604 Records

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What label? That’s what Chad Kroeger asked on the fateful day in 2002 when Nickelback’s attorney Jonathan Simkin called him and said, ”Hey man, here’s something interesting, I think I just started a bidding war on our label.”

Seven years later, and having just secured 604 Records’ first ever US Gold with Theory Of A Deadman’s Scars and Souvenirs album, Simkin says, “I’ll never forget what he said. ‘What label?’”

Back then, Kroeger was riding the cyclone of immediate and astronomical success as Nickelback’s “How You Remind Me” became the post-grunge confessional that ate the world.

This was after six years of slow-building from the Last Picture Show ground up of Hanna, Alberta, to the bitchy maelstrom of Vancouver’s late ‘90s, punk and credibility-infatuated music scene, and further onto moderate Stateside success with Nickelback’s sophomore album, The State. And suddenly, Kroeger and his erstwhile friend, strategist, and behind-the-scenes partner Simkin found themselves on the other side of the looking glass.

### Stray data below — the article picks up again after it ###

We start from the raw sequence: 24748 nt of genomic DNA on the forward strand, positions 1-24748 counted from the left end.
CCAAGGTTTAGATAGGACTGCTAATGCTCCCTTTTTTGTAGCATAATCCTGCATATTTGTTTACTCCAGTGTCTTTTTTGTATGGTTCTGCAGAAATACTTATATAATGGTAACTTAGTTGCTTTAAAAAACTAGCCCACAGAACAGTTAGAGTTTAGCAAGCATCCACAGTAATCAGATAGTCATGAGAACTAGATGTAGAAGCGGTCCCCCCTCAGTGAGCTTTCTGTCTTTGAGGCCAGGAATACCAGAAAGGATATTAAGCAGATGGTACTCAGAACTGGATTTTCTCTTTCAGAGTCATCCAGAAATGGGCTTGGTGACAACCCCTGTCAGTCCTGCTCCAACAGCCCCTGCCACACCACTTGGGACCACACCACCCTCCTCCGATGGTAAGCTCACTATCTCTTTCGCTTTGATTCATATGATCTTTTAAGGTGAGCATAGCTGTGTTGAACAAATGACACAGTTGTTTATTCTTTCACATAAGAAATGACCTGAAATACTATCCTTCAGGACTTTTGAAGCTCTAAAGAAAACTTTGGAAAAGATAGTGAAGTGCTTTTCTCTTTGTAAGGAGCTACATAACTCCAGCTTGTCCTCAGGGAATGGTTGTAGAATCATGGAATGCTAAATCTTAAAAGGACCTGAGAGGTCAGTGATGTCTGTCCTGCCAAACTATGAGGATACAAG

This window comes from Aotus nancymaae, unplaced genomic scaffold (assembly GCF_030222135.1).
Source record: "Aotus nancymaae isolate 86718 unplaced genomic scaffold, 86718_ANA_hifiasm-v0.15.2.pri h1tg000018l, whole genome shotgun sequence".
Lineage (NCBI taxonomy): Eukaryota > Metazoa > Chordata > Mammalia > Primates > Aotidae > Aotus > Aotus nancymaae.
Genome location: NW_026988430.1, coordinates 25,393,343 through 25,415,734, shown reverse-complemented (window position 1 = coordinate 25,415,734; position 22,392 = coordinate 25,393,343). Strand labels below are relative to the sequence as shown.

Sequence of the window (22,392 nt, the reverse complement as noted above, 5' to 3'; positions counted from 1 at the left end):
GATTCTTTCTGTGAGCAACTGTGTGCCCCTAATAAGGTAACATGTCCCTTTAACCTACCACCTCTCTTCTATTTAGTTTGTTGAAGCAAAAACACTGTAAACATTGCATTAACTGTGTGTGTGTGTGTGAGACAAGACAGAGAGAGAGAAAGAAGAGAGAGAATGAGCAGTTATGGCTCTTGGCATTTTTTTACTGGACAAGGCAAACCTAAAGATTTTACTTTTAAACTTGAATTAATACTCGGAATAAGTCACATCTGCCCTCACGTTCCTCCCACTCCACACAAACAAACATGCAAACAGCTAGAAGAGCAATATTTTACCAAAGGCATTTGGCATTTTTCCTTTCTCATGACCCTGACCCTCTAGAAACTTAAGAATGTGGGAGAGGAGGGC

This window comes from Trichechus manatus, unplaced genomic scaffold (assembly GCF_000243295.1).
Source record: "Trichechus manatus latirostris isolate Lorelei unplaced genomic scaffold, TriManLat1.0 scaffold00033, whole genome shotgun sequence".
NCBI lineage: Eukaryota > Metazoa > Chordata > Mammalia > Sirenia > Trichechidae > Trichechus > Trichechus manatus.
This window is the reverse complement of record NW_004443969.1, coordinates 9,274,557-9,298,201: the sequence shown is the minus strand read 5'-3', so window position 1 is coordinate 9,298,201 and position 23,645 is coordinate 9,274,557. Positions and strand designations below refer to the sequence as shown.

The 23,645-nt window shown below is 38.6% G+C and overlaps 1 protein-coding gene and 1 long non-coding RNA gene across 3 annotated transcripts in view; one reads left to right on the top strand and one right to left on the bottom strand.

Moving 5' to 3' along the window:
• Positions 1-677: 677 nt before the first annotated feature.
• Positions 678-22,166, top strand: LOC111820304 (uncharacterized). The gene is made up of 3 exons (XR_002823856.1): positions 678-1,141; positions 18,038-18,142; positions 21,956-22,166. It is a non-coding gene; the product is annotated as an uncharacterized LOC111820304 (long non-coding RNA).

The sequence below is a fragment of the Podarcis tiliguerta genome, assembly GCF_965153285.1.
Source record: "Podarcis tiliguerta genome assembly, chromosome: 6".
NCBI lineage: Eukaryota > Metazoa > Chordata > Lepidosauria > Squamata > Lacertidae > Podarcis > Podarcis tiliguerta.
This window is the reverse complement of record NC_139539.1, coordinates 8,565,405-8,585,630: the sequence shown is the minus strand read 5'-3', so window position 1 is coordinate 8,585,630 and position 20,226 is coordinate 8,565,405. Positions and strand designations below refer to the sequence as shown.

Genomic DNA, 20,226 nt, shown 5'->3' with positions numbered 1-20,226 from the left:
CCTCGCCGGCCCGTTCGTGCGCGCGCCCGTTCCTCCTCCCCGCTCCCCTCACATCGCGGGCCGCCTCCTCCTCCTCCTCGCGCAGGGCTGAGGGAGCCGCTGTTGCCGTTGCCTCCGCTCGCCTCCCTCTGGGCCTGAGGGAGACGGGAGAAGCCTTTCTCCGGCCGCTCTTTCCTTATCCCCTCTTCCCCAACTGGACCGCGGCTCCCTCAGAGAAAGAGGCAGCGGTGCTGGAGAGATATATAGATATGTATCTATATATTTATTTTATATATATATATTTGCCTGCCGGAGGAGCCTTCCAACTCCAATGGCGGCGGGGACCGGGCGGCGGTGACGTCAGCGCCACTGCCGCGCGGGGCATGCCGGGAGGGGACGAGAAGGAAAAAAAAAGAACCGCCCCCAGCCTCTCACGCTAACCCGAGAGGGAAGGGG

Recalls Simkin, “Once Nickleback took off, all of these American labels are looking at us like we’re the Godfathers of some neo-grunge movement taking place in
Vancouver. Which was not true. It was insane. It was off the hook.”

Before that, Kroeger merely had an ad hoc interest in developing other bands, while Simkin was pursuing an ad hoc interest in structuring the business side of his client’s activities – something the duo dry-ran in 2000 when they negotiated a deal with TVT for one of Kroeger’s earlier discoveries, Default. Simkin was in LA shopping around another of Kroeger’s pet bands, Theory of a Deadman, when “How You Remind Me” changed everything.

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